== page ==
A lot or a little?
The parents' guide to what's in this TV show.
What parents need to know
Parents need to know that the reality series spin-off Dirty Jobs Down Under with Mike Rowe features the host learning how to do messy, often dangerous jobs in Australia. The handling of dangerous reptiles sometimes leads to bloody bite wounds, while some pests (like toads) are humanely killed on camera. The show is humorously entertaining, but mild references to sex and some salty vocab ("crap," "hell": stronger curses bleeped) make it a big rough around the edges for younger viewers.
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What's the story?
The Dirty Jobs spin-off DIRTY JOBS DOWN UNDER WITH MIKE ROWE features comical host Mike Rowe as he works as an apprentice for folks in charge of some of the messiest and most dangerous jobs in Australia. From wrangling deadly snakes from pools and pantries to mining opals, Rowe learns about the many unique and dangerous jobs that people do to make daily life run smoothly in some of the country's more extreme environments. There are some harrowing moments, but Rowe uses his trademark humor to diffuse the most stressful situations. Details about some of the reptiles they confront and trivia questions are also offered throughout the show.
Is it any good?
Each episode of the Dirty Jobs spin-off features Rowe learning to do some of the many jobs that most people would never consider making a career, but that are vital for the well-being of the community. It also has the feel of a wild road trip as the entire crew takes pictures and films events from their personal recording devices while they experience some of the many things that make Australia unique.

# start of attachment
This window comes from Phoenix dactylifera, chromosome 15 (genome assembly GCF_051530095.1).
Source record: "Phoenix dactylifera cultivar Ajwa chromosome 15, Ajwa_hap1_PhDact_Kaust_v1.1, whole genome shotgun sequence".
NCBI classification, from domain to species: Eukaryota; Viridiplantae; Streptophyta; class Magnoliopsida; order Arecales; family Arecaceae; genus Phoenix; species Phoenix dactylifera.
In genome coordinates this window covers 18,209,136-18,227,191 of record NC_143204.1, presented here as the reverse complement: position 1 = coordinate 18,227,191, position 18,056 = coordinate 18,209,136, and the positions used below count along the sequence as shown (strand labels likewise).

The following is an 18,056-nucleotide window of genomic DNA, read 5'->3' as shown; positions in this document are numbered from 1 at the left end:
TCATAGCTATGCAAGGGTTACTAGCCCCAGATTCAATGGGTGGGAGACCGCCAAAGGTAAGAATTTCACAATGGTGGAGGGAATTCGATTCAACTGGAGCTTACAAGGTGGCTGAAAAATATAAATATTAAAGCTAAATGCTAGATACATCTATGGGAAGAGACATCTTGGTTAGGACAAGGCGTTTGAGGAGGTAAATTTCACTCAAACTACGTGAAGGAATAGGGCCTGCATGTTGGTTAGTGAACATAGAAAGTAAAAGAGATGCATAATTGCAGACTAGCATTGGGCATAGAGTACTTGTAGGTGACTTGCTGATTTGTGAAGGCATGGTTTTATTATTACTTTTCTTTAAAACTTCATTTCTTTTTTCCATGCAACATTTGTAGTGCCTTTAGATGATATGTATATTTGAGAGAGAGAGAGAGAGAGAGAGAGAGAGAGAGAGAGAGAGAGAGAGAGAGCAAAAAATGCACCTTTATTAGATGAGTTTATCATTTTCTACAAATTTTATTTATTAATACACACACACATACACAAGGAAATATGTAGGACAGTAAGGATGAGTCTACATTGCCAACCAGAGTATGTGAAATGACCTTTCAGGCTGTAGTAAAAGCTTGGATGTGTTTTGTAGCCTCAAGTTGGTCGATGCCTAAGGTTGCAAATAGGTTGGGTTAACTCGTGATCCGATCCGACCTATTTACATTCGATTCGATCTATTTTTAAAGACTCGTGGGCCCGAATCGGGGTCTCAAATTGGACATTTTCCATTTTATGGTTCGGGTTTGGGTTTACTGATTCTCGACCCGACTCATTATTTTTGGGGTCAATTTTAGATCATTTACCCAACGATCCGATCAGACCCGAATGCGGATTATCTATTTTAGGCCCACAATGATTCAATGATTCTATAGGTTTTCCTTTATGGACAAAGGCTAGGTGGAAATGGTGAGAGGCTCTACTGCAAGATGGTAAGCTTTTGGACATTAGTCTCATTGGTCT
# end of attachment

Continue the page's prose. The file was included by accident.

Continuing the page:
Dirty Jobs Down Under is a lot of fun, and Rowe's trademark dry humor will also lead to a lot of chuckles. But like the original show, the occasional salty vocab and innuendo makes it a bit too strong for younger viewers. Some of the encounters with (and handling of) local pests might make you a little squeamish, too. For those who can handle it, however, this show is very entertaining.
Talk to your kids about ...
Families can talk about the reasons why people do these kinds of jobs. Does featuring people who do these jobs on a reality show help garner respect for them and what they do? Or is it just voyeuristic entertainment?
What is the appeal of this show? Is it mainly a platform for Mike Rowe's humor, or do you learn something?
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